Alexis Jones scored 23 for Baylor, but didn’t have much help, as Kristy Wallace (11 points) was the only other player in double figures.
Baylor 67, UConn 58 (Jan. 3, 2019)
Before a sellout crowd of 10,284 at the Ferrell Center, the eighth-ranked Lady Bears handed No. 1 UConn its first regular-season loss in four years. The Huskies simply had no answer for BU post Kalani Brown, who produced 22 points and 17 rebounds.
It was Baylor’s first win over a No. 1-ranked team.
“We’re all chasing Geno,” said Mulkey. “I want people to be proud of this program. I want them to be proud of this program because we win on a consistent basis.”
Freshman forward NaLyssa Smith added 12 points and grad transfer guard Chloe Jackson had 11 points and eight assists for Baylor. UConn was paced by Napheesa Collier’s 16 points, but Baylor held Katie Lou Samuelson under her 20-point scoring average with 12 points.
Baylor 74, UConn 58 (Jan. 9, 2020)
No. 7 Baylor beat the No. 1 Huskies for the second straight season, this time in Hartford to snap a 98-game home winning streak for UConn.
With six minutes to play, it was a one-point game. But then Baylor forced a shot clock violation, and Lauren Cox came down on the other end to drain a jumper to spark a 15-0 closing BU run. Baylor never trailed in the second half.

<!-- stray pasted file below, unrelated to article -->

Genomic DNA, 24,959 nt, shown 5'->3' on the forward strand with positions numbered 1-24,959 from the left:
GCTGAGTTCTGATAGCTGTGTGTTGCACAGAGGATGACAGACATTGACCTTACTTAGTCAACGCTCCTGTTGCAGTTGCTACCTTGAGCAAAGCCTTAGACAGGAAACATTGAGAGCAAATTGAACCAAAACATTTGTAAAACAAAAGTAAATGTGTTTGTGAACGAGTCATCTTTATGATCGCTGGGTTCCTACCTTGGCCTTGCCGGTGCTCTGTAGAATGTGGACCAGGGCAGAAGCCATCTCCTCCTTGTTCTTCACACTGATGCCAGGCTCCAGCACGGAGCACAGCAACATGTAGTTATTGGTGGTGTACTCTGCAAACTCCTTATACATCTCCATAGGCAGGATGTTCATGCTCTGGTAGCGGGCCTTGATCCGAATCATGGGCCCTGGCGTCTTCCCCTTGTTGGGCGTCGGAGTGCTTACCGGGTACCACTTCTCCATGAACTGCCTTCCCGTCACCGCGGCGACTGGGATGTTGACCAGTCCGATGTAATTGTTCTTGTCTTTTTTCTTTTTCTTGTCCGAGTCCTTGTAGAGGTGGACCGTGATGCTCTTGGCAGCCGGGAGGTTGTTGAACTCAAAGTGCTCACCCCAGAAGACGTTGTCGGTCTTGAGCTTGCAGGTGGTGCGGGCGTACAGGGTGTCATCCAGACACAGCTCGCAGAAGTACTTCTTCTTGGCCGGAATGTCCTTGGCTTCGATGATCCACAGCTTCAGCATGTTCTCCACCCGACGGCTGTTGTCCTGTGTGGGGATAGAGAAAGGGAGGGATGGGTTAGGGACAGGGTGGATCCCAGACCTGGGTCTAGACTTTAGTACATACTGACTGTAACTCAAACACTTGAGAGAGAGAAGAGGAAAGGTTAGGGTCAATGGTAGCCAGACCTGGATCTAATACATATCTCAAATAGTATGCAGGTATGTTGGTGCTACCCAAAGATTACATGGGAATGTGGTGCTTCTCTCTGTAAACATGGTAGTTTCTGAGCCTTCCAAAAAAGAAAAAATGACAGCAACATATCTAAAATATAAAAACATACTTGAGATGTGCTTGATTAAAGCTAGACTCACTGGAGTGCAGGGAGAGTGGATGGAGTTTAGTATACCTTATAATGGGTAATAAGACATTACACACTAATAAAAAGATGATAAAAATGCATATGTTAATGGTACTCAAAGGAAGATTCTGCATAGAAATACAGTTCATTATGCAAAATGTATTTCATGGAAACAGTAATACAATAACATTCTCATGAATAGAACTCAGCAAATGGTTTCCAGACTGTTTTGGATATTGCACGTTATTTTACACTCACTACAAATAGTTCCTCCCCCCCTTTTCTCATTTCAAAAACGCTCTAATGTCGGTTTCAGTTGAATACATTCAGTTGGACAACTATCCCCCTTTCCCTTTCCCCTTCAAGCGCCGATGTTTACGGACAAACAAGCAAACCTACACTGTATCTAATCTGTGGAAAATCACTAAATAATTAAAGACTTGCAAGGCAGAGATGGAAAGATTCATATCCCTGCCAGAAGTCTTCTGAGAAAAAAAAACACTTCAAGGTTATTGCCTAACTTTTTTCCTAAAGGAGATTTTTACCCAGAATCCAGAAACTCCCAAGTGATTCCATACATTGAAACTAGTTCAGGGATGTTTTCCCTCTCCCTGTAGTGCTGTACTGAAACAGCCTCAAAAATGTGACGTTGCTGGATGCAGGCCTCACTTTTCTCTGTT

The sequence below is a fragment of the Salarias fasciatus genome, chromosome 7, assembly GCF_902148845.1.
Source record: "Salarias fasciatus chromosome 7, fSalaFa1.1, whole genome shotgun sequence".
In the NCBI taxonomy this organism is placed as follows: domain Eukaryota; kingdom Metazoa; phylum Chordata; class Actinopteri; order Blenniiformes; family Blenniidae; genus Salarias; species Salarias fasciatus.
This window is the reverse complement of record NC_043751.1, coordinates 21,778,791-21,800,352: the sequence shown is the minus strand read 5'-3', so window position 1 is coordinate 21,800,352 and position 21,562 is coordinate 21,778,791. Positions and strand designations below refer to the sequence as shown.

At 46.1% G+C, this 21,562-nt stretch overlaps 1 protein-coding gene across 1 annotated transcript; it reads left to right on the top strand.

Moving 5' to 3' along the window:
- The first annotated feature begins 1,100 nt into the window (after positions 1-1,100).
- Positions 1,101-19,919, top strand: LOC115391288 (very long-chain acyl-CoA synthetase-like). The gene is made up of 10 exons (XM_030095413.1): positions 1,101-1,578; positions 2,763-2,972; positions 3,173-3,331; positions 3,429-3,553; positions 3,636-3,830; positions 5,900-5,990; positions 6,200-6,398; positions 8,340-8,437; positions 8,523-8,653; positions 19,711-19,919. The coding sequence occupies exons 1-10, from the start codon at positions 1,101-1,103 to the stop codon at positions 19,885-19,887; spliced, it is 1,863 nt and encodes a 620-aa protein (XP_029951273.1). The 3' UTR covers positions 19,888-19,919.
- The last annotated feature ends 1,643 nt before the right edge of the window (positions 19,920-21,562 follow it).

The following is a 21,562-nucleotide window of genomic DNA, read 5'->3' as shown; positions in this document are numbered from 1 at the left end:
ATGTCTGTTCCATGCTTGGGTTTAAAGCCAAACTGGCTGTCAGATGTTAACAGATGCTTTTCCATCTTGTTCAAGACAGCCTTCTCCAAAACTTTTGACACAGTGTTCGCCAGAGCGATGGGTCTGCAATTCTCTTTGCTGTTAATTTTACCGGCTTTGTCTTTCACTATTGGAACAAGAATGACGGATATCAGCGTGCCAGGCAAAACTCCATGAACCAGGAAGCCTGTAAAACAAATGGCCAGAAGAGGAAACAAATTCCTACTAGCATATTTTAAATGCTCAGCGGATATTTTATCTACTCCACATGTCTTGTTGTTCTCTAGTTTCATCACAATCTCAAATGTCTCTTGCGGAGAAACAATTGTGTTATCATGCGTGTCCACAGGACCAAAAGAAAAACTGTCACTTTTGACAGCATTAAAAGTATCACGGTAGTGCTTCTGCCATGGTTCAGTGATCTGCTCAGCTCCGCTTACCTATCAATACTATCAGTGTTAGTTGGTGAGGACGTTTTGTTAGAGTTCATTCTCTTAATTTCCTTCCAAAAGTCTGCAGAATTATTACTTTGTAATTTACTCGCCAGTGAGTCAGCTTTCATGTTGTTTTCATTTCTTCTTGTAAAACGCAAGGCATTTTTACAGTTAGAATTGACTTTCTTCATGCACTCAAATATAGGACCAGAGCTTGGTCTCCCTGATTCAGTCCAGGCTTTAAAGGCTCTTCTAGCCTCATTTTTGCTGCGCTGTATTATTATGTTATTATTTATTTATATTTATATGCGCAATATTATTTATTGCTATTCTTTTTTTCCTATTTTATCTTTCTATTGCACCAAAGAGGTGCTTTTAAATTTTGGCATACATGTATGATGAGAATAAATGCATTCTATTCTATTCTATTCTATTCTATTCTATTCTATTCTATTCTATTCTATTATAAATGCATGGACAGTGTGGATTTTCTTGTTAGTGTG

Grad transfer Te’a Cooper had the hot hand for Baylor with 27 points, while Cox contributed 16 points, six rebounds and four blocks in her third game back from a foot injury.
UConn 69, Baylor 67 (March 29, 2021)
Baylor’s most recent meeting with UConn was probably its most controversial. The top-seeded Huskies survived a rugged Elite Eight battle with the second-seeded Lady Bears in a game that had Baylor crying foul. BU guard Dijonai Carrington drove to the basket in the waning seconds and was hit by UConn’s Aaliyah Edwards and Olivia Nelson-Ododa, but no foul was called, to Baylor’s dismay.
“I’ve got still shots and video from two angles,” Mulkey said at the time. “One kid hits her in the face and the other kid hits her on the elbow.”
The biggest blow for Baylor was losing senior DiDi Richards, the National Defensive Player of the Year, to a hamstring injury late in the third quarter. After Richards went out, UConn responded with a 19-0 run, fueled by freshman All-American Paige Bueckers, that pushed the Huskies to their 13th straight Final Four.
The game turned out to be Mulkey’s final one at Baylor, as she left for LSU after the season.
Baylor fifth-year senior Caitlin Bickle was a junior on that team, and said that while it took a while, she thinks she’s over that loss today.
“You get over it eventually. Eventually,” Bickle said, chuckling. “I think it took me a year or so. It took me a while.”